This is post #1025 for this blog, and I wanted to take the opportunity to say something of very little consequence that bothers me far more than it's worth. Occasionally I wonder what people might be searching for when they turn up my site. Sometimes I feel sorry that they didn't find what they were looking for. Sometimes I take great delight in the fact that they get this post when searching for something about moms having sex with their daughters (and this happens at least a few times a day, sometimes much more frequently). Sometimes the way a search is phrased, I can tell they're looking for confirmation of some controversial claim that I can't imagine any motivation to search for that isn't thoroughly immoral, e.g. the person who searched early this morning for vocabulary level of people who are against affirmative action. It saddens me that someone would even search for something like that, because the assumption seems to me to stem from complete idiocy, but I hope the person learned that the affirmative action issue isn't as clear-cut as they originally assumed, since it led to one of the most balanced posts I've written on the subject.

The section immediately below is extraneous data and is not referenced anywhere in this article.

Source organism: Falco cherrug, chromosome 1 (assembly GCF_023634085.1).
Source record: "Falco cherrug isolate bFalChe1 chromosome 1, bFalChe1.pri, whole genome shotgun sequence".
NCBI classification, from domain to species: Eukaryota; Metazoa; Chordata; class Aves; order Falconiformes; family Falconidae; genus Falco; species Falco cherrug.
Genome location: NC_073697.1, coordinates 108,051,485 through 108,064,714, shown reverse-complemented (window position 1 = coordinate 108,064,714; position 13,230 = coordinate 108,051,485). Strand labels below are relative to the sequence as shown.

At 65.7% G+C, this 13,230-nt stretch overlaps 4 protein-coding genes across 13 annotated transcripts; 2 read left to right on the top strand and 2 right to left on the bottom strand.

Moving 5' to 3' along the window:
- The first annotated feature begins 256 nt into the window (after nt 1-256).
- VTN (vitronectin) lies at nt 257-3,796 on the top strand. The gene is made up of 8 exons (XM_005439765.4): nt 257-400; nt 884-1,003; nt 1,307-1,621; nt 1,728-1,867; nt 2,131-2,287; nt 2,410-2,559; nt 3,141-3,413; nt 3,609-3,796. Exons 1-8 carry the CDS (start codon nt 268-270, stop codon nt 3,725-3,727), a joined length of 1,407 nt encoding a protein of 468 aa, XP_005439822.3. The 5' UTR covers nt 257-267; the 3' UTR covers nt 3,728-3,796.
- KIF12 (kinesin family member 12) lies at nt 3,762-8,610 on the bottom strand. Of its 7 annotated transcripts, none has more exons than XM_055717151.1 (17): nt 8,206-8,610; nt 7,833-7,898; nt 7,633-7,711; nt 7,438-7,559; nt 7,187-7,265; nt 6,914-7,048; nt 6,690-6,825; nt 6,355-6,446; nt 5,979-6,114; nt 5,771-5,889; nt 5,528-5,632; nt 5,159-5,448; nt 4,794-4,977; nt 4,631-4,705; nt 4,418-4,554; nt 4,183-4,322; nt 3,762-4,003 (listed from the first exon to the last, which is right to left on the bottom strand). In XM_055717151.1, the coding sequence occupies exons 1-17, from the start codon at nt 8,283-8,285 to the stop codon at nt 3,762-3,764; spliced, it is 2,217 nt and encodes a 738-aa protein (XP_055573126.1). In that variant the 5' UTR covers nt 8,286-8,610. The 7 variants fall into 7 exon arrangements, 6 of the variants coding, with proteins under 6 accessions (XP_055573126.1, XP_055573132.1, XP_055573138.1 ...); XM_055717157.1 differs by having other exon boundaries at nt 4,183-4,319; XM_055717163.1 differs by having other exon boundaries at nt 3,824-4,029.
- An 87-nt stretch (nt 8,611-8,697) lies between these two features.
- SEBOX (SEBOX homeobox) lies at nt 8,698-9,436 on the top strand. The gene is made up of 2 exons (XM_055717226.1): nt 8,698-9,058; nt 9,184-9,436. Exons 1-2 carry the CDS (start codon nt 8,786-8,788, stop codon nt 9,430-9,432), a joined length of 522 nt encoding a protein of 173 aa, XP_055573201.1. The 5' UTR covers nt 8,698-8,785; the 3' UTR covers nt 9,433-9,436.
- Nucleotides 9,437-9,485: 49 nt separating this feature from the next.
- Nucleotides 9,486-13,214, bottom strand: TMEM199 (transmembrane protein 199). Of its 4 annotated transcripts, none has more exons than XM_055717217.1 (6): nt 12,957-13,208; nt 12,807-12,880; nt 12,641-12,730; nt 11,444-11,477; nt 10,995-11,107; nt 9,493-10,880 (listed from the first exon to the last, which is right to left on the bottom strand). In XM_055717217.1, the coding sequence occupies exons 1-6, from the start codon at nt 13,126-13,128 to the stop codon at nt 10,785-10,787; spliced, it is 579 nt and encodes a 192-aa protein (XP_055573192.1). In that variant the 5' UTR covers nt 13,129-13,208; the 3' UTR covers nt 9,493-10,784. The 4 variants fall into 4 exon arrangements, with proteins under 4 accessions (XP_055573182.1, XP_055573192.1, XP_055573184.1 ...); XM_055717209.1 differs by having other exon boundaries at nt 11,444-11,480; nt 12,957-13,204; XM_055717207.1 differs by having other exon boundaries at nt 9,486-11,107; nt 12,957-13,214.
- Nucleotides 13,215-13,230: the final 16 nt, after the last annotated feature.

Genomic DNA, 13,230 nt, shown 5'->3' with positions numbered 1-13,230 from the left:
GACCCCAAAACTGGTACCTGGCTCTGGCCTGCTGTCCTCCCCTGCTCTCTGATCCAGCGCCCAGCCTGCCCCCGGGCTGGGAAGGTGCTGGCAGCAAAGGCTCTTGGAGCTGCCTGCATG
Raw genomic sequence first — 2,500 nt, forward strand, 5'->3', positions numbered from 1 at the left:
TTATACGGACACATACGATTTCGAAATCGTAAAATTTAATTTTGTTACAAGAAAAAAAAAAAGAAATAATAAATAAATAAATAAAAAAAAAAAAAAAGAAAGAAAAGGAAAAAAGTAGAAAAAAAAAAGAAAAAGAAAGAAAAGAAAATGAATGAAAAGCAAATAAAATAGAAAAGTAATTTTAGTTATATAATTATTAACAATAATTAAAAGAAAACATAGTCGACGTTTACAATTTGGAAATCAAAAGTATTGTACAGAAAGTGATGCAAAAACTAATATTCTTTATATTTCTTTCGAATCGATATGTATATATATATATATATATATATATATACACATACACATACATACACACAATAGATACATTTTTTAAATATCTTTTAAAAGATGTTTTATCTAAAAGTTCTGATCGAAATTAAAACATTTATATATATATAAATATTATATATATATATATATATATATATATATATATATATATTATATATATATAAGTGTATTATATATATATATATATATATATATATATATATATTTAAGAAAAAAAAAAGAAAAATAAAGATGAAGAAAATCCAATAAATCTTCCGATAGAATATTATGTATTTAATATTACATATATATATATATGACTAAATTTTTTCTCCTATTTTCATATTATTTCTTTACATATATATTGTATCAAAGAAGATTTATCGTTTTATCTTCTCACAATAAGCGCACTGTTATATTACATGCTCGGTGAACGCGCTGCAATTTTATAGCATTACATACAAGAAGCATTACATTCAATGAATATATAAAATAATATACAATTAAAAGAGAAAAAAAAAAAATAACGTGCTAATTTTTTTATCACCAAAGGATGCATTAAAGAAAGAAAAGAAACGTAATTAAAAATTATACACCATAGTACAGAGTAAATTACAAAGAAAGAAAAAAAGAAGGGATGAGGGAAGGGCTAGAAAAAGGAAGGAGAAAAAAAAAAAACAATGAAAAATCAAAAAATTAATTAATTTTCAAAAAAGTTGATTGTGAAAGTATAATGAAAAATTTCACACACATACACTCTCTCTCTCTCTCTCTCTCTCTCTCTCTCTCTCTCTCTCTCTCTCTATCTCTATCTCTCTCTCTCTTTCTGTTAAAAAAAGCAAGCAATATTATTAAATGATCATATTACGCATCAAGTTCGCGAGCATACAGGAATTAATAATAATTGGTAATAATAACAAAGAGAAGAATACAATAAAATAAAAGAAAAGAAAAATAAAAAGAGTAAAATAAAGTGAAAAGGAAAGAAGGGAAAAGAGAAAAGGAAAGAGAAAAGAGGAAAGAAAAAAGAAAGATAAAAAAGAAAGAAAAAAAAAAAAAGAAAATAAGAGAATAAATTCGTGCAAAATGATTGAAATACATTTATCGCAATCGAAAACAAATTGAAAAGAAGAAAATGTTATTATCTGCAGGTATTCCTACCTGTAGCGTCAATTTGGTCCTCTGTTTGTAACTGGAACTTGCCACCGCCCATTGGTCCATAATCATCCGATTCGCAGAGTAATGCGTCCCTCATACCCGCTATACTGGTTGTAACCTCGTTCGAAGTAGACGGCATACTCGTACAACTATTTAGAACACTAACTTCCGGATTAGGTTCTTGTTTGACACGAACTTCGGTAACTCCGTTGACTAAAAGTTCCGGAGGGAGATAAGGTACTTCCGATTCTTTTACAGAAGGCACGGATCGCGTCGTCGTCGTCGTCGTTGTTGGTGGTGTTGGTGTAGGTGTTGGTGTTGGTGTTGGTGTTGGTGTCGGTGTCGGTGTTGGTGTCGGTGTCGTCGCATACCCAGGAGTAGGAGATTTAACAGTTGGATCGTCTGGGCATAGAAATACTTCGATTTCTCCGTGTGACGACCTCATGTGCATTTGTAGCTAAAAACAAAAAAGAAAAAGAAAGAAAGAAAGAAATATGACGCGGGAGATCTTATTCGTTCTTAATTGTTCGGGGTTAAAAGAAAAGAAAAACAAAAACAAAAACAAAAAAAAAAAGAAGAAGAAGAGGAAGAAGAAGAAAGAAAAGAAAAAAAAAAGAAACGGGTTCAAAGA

Sometimes, however, it just seems obvious to me that they should know better than to search for something. Sometimes there's just nothing to be found, because the nature of what they're searching for is such that there's no information on it. I got a hit from the following AOL search last night: john locke's view on gay marriage. I'm sure such a search might provide lots of nice information on the gay marriage debate, perhaps with some helpful principles from John Locke, who was a pretty good political philosopher (even though I think he was downright awful at metaphysics and not that great at epistemology, both of which he helped send in entirely the wrong direction for hundreds of years, despite Leibniz's attempts to retain the advances of the medievals that we've only in the last forty years recovered, e.g. their advanced modal logic and the de re/de dicto distinction that showed what was wrong with anti-essentialist arguments from Locke to Quine, all of which were in Leibniz's criticisms of Locke and which he'd gotten from the medievals).
Whatever you think of Locke's work, I don't see how it's even possible to find information about his view on gay marriage, at least not without also being able to discover what he thought about the United Nations or special relativity.